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yogi
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Re: User Friendly

Post by yogi »

I don't know what you are doing there, but the problem of rebooting to get the mouse/keyboard working is familiar. I learned of this when I tried to re-install Windows 7 one time. It took several reboots to get the installer CD to work and even then it got flaky and I had to use the tab and space bar to move the program along. The problem there is that Windows 7 originally came with USB 2 support. USB 3 wasn't invented yet. By the time I was doing the re-install, all my equipment was USB 3. Eventually I found a way to install the drivers so that the installation/repairs could be done seamlessly. You may be running into something similar with the mix of old computers and new hardware peripherals.

I think you are correct in that Google did use the Linux kernel at one point in it's evolution. I don't believe that is the case anymore for their search engine, but I can't prove it. LOL

Business computers are not standardized. I doubt that there are any two networks and systems in the entire universe that are identical. The corporate computer might actually be a network and not a dedicated machine. It all depends on the size of the company and how the communications were designed. Corporate people need to know what everybody is doing in real time which is the main reason why all those remote computers end up being tied to headquarters. Out in the wild the servers are pretty much dedicated to one task so that it makes sense to have more than one server on campus. The secret to success is the network and not the computers. The interconnections is what makes it all work.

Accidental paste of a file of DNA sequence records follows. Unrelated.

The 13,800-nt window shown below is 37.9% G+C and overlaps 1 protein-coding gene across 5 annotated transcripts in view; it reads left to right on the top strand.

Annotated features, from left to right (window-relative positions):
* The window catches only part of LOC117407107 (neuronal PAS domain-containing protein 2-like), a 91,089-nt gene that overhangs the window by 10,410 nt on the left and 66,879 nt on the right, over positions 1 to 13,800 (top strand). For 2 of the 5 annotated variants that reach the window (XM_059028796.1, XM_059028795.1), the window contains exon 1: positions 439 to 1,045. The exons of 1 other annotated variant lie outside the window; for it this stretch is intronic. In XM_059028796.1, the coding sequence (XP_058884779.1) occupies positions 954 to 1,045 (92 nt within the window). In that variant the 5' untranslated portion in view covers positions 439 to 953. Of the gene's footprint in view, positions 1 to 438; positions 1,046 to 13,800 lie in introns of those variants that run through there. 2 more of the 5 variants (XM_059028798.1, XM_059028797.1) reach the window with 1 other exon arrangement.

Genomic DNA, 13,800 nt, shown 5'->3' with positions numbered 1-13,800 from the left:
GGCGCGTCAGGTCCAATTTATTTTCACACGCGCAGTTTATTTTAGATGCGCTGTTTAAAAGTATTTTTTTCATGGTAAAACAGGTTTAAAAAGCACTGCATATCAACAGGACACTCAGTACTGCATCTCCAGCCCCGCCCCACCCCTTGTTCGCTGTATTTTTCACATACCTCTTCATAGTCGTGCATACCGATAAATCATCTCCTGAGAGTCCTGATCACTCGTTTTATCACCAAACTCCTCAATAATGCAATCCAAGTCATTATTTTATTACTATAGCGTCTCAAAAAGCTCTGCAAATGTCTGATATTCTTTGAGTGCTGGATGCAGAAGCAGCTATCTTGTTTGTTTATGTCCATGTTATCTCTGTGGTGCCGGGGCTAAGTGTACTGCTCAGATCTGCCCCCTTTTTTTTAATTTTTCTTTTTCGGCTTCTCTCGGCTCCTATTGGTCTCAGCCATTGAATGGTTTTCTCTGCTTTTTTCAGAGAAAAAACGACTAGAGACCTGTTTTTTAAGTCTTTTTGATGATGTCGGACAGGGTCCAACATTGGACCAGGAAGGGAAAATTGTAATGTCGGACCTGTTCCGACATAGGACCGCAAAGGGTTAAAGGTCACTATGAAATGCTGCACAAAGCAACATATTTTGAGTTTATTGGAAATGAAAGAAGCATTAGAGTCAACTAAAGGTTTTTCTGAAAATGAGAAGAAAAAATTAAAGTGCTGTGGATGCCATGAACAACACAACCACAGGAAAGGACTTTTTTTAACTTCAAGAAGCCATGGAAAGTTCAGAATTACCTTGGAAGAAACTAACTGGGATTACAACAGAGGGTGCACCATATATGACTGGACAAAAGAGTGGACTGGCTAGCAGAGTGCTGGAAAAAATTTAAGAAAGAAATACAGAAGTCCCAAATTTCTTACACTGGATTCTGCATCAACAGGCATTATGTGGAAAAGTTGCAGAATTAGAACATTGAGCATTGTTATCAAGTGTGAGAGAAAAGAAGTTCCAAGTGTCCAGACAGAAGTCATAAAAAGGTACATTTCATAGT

There are some very alluring Linux based operating systems that are designed for security testing of networks. The standard kernel is at the heart of them all because many networks worth hacking are run on Linux machines. The desktops and utilities found in these penetration testing machines are absolutely mind boggling. If I had it to do all over again, that would be my specialty.
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Kellemora
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Re: User Friendly

Post by Kellemora »

It was the newest computer that was giving me fits with the USB ports.

I'm sure Google for it's own OS, is using the LInux kernel. But some of their server farms are using Z-OS and others.

I know very little other than the things I've done with a simple print server. And that was long before WiFi and connecting to everything that way.